There should have been a lesson learned there. However, as recently as 1992, long after the benefits of the North Sea finds had been realised, Ireland introduced an oil tax regime of 25 per cent - the lowest in the world. Norway's oil tax is currently 78 per cent. Ireland offered the oil companies a further benefit, in that all costs could be written off against this levy. In a bizarre and inexplicable decision, the government of the day also agreed to abolish royalties and all other production-related levies, without any commitment from the oil companies to offset these unique benefits by guaranteeing a single Irish job, or indeed any agreement to use Irish goods or services. Any business deal which could benefit one party only would appear to be foolhardy. In a deal of this magnitude, and with such long-term consequences for the country, it is incredible. That it was done in the name of each and every Irish citizen, by an elected government, demands explanation. The oil companies secured a deal with the Irish government which will only benefit the oil companies. That they have done so is no reflection on them; they, after all, are in business to make money - big money - and this deal will ensure that they do. The sale of our vital national resources in this way means that Ireland cannot benefit in terms of economic spin-offs through the provision of services, manufacturing, ship and rig construction, infrastructure and development of port services, refineries, petrochemical industries, or the thousands of on- and offshore jobs and ancillary services needed to support the oil industry.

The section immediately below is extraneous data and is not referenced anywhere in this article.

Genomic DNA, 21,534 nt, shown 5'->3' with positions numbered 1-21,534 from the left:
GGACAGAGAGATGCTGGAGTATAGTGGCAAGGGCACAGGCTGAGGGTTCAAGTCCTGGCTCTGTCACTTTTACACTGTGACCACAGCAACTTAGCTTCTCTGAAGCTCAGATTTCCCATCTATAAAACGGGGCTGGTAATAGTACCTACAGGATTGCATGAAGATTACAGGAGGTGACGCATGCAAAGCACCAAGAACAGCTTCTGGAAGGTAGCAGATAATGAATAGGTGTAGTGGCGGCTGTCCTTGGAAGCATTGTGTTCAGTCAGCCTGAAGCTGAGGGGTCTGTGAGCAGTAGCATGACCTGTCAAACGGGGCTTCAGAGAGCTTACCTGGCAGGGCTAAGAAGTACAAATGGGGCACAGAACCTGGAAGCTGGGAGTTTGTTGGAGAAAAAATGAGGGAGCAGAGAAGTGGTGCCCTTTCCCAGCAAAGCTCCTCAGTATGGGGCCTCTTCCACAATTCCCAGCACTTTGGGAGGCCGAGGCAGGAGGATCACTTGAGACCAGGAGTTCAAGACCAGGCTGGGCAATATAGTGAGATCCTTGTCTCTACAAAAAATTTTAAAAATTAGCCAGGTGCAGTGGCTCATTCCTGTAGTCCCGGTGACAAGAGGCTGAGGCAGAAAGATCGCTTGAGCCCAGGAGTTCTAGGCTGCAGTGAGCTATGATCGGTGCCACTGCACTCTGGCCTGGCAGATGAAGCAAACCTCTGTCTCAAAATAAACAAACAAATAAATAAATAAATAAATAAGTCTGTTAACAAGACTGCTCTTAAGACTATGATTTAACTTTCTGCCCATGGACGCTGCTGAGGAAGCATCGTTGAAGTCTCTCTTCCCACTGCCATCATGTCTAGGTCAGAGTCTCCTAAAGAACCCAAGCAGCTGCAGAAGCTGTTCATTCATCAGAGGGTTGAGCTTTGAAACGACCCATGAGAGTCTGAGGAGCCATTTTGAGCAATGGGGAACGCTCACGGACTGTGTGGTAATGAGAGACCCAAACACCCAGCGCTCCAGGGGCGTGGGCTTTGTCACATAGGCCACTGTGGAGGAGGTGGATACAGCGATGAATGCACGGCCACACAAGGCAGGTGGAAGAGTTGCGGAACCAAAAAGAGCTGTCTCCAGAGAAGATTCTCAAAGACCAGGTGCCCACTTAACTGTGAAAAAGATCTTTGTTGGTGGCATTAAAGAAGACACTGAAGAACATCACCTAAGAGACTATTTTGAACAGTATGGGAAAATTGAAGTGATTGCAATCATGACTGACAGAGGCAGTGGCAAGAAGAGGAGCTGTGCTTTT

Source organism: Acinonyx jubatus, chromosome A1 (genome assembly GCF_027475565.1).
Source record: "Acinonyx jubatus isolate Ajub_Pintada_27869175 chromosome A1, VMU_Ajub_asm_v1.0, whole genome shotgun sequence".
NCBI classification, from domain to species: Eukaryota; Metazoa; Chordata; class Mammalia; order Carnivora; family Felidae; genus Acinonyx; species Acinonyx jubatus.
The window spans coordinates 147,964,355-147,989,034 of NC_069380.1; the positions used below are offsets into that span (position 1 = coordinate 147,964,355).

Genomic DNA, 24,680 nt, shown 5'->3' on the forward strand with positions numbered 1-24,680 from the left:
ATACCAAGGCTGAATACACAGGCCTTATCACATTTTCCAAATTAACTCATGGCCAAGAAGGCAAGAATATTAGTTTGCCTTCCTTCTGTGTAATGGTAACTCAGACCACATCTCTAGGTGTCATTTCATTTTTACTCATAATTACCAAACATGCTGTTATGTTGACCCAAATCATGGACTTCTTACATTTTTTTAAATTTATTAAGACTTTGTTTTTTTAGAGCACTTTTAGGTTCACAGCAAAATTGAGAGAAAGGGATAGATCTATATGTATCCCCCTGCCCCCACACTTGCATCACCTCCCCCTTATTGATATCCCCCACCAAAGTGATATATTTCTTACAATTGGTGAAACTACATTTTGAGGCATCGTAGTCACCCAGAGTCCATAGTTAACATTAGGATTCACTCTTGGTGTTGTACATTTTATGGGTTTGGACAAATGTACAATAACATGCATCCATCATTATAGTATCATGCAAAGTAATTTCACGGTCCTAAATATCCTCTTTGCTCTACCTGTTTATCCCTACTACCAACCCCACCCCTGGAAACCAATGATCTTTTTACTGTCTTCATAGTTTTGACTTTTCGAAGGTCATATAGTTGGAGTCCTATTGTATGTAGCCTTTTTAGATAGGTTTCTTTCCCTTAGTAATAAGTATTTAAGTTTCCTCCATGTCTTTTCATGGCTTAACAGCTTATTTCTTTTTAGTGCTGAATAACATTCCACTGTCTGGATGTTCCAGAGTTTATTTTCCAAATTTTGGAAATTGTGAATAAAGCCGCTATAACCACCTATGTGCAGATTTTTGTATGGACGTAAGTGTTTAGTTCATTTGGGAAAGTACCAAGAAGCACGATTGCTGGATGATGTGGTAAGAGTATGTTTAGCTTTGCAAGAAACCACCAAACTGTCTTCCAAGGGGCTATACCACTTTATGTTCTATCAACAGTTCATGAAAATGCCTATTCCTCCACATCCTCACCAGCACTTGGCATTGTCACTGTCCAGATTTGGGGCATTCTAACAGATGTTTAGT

The Norwegian experience Norway, only a century ago, was one of Europe's poorest nations, until it experienced a reversal of fortune with the discovery of oil in the North Sea in the 1970s. Suddenly thrown on to the world stage, Norway was invited to discussions with military superpowers and wealthy oil nations. Taking full advantage of its new-found status, the Norwegians set about constructing some of the largest and most advanced offshore production facilities in the world: virtual floating cities, designed to withstand waves 30 metres high, and even hurricanes. By the mid-90s the cost of this infrastructure was in the region of $100bn, or $23,000 per head for each and every Norwegian citizen. The pay-off, however, has been substantial, and Norway is now the second largest exporter of crude oil worldwide, after Saudi Arabia. The Norwegian continental shelf will continue to be a major source of natural gas for the next 100 years, ensuring the long-term economic strength of the country. Ireland, too, could have been a major player on the world's stage. Instead, it chose to throw away the best opportunity we have ever had. The state sold the family silver.